"During the early life of the church, the building was shared with a Methodist Congregation; the Presbyterians and the Methodists holding different hours of worship. It was referred to during this period as the 'Union Church.' Some time later, the Methodist Conference turned their share of interest in the building over to the Presbyterians, with their congregation meeting in the Hazel Dell Church. The structure of the Union Church was wood frame; a one floor plan, with a small alcove added to the front. It seated approximately 150 persons."

 

     Some churches held showers of money and equipment for our women's organization. The community dug their heels in and came up with many fund-raising activities. Several chicken dressing sessions were held, with the chicken served the next night at a chicken supper held at Lake Nelson. The Rock Island Argus reported that we had dressed 170 chickens and served 550 people. We also ran a cafeteria at the Mercer County Fair in both 1950 and 1951, where we served three meals a day. Several of our members slept above the cafeteria and the others went in shifts, bringing pies, etc. from those at home. As completion of our second building approached, we knew we needed carpet runners for the hardwood floors. This was beyond our budget, so approximately 600 pounds of wool clothing were collected and sent to Olson Rug Company, who wove these into our runners for about $575.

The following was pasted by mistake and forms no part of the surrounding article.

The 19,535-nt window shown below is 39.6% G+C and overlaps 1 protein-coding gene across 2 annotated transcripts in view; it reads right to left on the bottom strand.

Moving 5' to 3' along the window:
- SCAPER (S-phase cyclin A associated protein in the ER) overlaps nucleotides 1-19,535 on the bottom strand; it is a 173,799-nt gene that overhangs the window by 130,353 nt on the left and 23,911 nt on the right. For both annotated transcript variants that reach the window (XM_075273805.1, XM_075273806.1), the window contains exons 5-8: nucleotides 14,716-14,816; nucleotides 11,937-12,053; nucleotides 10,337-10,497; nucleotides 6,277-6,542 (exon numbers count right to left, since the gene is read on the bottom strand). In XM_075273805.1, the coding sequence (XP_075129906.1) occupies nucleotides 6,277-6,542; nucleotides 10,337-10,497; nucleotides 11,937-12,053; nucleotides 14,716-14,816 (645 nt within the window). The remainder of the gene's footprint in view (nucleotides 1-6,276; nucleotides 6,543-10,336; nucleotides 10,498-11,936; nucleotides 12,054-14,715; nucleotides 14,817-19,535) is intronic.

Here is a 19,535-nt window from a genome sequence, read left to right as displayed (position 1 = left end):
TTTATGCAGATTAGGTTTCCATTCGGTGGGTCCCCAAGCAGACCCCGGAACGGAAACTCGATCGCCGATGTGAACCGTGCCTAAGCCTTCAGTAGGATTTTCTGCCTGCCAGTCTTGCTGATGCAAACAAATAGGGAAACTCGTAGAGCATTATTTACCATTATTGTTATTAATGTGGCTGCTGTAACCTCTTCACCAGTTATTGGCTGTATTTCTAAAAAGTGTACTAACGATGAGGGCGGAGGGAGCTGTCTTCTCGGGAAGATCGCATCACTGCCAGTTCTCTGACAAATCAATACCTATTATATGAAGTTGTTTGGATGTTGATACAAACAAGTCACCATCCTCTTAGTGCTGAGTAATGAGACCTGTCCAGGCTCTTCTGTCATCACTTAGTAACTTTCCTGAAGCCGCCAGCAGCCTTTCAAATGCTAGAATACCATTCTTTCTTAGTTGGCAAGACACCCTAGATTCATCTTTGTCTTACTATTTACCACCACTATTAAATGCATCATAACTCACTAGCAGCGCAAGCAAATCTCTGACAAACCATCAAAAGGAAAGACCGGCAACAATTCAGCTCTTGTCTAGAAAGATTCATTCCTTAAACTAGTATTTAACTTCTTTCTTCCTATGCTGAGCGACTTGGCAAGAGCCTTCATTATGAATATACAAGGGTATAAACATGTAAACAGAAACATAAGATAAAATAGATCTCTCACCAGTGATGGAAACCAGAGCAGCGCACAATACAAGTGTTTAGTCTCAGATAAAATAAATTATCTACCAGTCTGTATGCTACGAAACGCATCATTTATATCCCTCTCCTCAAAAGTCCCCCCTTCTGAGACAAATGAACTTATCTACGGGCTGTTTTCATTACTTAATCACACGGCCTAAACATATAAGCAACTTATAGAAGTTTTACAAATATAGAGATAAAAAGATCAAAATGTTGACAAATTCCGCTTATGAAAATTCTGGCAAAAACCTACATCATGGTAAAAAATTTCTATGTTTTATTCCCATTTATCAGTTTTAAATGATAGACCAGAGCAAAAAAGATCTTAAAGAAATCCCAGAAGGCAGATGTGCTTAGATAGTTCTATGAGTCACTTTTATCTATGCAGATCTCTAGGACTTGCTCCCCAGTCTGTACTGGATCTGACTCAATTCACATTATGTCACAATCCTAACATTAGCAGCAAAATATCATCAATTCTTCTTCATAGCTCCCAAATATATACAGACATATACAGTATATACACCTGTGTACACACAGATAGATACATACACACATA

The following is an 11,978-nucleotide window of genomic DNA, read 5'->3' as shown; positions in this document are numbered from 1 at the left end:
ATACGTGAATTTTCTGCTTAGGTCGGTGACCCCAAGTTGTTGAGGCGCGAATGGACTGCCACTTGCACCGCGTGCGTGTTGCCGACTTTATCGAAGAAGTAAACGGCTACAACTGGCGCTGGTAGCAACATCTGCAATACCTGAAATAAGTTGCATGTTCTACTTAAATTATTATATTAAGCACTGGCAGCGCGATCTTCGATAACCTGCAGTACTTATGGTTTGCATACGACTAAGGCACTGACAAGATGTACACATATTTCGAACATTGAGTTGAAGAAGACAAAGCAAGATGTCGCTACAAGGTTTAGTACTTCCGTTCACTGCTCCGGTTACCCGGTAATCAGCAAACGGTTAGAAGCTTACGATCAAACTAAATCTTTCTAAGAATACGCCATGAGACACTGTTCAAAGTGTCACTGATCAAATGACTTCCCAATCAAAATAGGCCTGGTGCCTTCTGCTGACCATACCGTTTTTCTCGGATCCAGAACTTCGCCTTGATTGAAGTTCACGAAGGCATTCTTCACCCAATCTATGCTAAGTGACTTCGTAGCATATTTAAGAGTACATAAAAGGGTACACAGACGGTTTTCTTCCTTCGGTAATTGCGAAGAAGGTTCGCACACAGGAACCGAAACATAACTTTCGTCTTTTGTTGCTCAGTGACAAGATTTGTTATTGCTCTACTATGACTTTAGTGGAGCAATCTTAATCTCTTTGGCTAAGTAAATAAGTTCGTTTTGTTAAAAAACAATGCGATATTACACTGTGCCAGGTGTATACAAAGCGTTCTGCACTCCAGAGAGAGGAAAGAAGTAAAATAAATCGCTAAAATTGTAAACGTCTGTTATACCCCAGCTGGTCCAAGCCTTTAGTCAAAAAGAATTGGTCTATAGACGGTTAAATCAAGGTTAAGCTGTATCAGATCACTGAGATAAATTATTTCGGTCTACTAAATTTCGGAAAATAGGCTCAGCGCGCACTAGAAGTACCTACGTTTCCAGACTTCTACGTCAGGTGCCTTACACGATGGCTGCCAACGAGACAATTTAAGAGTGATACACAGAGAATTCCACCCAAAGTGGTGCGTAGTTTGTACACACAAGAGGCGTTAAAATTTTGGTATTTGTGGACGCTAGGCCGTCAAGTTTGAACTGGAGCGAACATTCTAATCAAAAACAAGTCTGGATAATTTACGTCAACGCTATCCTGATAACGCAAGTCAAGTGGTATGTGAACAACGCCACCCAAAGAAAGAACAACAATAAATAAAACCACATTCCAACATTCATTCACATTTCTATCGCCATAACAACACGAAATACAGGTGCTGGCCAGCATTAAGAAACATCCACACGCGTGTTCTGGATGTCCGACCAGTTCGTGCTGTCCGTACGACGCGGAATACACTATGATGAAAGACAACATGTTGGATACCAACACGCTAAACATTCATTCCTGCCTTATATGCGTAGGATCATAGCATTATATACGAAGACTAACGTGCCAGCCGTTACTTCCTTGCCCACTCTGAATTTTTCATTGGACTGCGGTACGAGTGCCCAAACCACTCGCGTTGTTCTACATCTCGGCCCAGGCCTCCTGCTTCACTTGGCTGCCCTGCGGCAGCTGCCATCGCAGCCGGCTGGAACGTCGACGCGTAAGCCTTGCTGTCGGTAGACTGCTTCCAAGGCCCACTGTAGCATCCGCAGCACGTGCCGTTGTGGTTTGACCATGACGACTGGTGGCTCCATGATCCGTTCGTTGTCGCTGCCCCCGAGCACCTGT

We did have some money from property willed to the Church by the Pence family for the maintenance of the Church and support of the pastor. We secured permission from Presbytery to loan this money to ourselves for rebuilding, with a schedule of repayment of both principal and interest.